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Canoe is one of the few English words to have made the leap from Spanish, in this case “canoa.” The Spaniards in turn were adopting a term from the indigenous Arawakan people of Haiti who, at least as far as Columbus recorded it, used the word “canaoua” to refer to hollowed out tree trunks used as sea going vessels.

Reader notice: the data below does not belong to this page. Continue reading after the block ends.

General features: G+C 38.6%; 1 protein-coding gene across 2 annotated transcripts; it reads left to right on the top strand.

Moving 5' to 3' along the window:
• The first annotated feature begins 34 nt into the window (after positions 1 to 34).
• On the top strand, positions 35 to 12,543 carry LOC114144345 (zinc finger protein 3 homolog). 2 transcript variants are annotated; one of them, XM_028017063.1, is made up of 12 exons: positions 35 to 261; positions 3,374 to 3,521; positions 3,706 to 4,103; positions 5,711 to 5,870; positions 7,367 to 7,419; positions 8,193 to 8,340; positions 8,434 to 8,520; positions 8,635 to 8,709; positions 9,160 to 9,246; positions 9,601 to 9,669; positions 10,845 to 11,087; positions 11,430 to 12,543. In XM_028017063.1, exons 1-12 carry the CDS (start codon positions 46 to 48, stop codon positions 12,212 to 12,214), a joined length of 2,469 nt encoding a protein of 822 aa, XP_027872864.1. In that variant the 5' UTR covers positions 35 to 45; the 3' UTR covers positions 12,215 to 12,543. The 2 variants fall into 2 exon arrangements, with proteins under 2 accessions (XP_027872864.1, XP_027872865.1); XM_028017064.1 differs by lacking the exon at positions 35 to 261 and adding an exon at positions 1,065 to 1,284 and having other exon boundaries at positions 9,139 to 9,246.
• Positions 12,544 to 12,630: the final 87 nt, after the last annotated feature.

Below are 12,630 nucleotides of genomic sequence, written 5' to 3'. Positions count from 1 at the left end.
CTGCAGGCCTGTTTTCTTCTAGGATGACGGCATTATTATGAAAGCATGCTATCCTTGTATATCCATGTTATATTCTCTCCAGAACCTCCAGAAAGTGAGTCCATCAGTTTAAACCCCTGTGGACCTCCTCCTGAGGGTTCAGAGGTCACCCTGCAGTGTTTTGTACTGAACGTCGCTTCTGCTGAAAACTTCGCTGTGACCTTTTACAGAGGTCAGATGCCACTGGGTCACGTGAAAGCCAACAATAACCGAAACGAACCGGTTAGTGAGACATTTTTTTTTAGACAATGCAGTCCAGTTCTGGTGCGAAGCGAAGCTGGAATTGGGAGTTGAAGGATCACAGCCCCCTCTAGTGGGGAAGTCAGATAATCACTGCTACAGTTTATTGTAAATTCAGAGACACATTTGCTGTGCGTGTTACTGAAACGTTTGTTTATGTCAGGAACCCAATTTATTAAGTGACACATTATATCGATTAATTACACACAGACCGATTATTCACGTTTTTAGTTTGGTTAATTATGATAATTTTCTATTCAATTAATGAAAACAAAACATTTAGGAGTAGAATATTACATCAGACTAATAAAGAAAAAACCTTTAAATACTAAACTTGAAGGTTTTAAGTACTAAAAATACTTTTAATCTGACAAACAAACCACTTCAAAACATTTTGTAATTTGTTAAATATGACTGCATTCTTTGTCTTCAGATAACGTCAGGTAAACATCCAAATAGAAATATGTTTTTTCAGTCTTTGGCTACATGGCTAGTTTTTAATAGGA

At some point the same term began to be used for a hollowed out tree trunk used to crush, and perhaps ferment in previous periods, roasted agave. The verbiage makes complete sense because these vessels look so much like canoes that some might actually be sea worthy, or at least ready for a quick turn around your local lake.

Max co-founded Mezcalistas with Susan way back in 2012. Before that he was a journalist at Salon.com and The San Francisco Chronicle.

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